It has been great preparing for this years ISF Congress for a number of reasons, not least of which has been looking again at the Datatopia work we did last year and considering the links to the work completed by the Analogies Project. This has been done in preparation for sharing, with a global audience, some analysis we have completed on the futurist stories and analogies that are out there to help us understand differences in geography, business verticals and attitudes to information security.
Using analogies and stories to engage organisations about specific, sometimes complex concepts relating to information technology is a technique we have used a great deal over the last three years, in particular in the information security field. Telling a story of the consequence of information security risks can bring home to any part of the organisation the need to consider information security and the benefits it can bring. Using analogies such as the need for having car insurance and relating that to information security has engaged my organisation on many levels. It has enabled an excellent level of buy-in to be achieved and seen the organisation achieve a high degree of understanding of information security which in turn translates to compliance and reduced risk.
In the last twelve months we have worked with Gartner to describe the concepts of Business Intelligence in 2030 and with the Analogies Project to create stories that demystify the complex. For ISF Congress we have linked these two process under the banner of ‘Secur-a-topia’.
Firstly let us consider what do we think information security would look like in 2030! A utopian world where many of todays issues are resolved, the web remains open, nation states have agreed terms of engagement white hat hackers work together to protect what needs to be protected and the population of the world is far more open with their personal information. Or the dystopian, Orwellian, version, the web has had its neutrality removed and every nation has its own closed boundary version, the population of the world is so nervous of digital information that the sale of typewriters and the use of ‘snail mail’ has blossomed.
Which way would you jump, which story would you use to engage your organisation I wonder? The world of the InfoSec professional is one that needs to engage on the most simple level, it is seen as being the most complex of all the corporate IT professions, or at least it is in our organisation, and it’s the one professional area that requires engagement and buy-in to succeed in its objective.
The process of collating stories about the Information Security landscape of the future was relatively simple, we simple asked other professionals from across the globe to submit stories that told of the future of information security, they could be as outlandish and fanciful as the author desired, the criteria was simple, set in 2030 under 750 words and in English please.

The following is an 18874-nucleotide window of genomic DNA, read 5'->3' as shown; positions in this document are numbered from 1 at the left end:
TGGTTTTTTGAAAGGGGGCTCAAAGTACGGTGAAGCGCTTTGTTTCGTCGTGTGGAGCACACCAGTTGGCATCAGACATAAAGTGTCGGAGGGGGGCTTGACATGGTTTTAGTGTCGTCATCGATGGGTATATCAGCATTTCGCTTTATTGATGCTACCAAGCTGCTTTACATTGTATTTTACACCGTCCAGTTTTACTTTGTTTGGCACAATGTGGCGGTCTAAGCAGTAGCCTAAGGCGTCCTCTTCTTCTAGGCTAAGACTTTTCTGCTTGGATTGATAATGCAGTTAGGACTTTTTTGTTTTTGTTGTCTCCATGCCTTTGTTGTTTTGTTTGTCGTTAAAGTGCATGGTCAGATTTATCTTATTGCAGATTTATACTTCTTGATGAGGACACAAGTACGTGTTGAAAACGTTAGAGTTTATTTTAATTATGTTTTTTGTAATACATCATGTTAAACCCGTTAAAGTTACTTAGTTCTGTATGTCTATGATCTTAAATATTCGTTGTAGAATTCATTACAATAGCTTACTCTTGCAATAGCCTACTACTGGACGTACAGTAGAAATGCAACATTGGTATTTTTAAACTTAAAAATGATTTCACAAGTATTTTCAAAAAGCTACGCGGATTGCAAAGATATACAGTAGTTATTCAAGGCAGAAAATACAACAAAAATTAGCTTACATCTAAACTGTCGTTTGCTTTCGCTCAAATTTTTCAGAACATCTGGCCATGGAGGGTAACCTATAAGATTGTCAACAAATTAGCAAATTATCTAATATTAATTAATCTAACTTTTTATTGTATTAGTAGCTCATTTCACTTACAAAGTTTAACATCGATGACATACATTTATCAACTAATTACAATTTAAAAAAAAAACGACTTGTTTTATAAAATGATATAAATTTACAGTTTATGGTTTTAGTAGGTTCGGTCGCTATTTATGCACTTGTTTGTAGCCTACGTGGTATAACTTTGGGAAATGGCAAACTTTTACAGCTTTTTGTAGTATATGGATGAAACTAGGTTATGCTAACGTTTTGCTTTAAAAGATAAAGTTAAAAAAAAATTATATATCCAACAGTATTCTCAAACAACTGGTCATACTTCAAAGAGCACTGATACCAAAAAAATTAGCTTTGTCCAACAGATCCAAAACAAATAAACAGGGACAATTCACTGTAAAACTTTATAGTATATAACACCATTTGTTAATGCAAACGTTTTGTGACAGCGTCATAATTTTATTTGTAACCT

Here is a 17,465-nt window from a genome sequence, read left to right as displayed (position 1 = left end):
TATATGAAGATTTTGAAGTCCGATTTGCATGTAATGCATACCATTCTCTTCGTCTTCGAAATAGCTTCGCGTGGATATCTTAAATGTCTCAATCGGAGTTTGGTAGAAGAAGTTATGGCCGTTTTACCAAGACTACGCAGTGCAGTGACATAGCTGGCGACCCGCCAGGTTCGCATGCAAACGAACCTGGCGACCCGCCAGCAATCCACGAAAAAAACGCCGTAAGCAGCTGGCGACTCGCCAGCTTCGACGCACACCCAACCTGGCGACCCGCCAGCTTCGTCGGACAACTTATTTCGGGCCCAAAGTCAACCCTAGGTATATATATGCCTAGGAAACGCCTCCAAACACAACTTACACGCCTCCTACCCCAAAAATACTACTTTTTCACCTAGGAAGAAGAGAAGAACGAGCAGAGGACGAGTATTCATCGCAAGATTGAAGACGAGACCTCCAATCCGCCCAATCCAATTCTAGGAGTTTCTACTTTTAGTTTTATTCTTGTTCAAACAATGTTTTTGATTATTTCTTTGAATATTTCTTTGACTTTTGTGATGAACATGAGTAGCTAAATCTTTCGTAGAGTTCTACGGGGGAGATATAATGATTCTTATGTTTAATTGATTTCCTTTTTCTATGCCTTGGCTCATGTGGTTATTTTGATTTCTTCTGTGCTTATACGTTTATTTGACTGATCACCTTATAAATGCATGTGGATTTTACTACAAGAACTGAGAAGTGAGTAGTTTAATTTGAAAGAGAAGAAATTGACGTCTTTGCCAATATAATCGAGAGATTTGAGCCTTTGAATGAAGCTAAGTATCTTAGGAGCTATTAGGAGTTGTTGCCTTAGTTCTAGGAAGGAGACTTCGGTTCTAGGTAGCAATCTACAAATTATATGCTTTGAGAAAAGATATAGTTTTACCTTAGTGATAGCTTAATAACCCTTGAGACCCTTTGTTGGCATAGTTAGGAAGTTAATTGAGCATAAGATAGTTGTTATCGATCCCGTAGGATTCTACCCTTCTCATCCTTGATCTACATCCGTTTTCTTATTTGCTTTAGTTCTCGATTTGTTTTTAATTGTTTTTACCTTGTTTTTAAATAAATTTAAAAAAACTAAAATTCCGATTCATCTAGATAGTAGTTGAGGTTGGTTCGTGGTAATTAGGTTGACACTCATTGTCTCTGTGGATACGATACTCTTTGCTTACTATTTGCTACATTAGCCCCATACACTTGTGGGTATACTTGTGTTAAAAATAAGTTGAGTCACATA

Then the stories began to come in, ranging from the story written on a typewriter posted to our address to avoid the zealous government of the future through to the detailed description of a day in the life of Mr. InfoSec on a drizzly day in Manchester in 2030. The number of stories that looked at the repeating ‘Snowden’ effect was interesting, the concept of an insider threat, leaking information for what some saw as the greater good appears to be something that Info Sec professionals believe will happen again.
Another theme that ran strong was the Information Security professional as hero of the day, neither driven by the great corporate monolith nor the nefarious state nation but rather here to protect the openness of the Internet and the ability for organisations to share information.
The analysis showed quite clearly the links to the major trends in technology that we have today, no major surprises there, however its how the visions see these having an impact on the way we deliver Information Security that really had an impact. A world where people are so scared of being watched and reviewed that they have reverted to a 1960s style of using information, through to a place where information is used instead of currency and the barter rule is managed by Information Security specialists, here we see the Info Sec specialist as the banker of 2030 and all that you can imagine goes with that.
If you are at ISF Congress this year come and hear Bruce Hallas of the Analogies Project and I try and take the audience through some of these thoughts and have a little fun with some of the stories that were produced.
After the event we will post here more of the details of the analysis…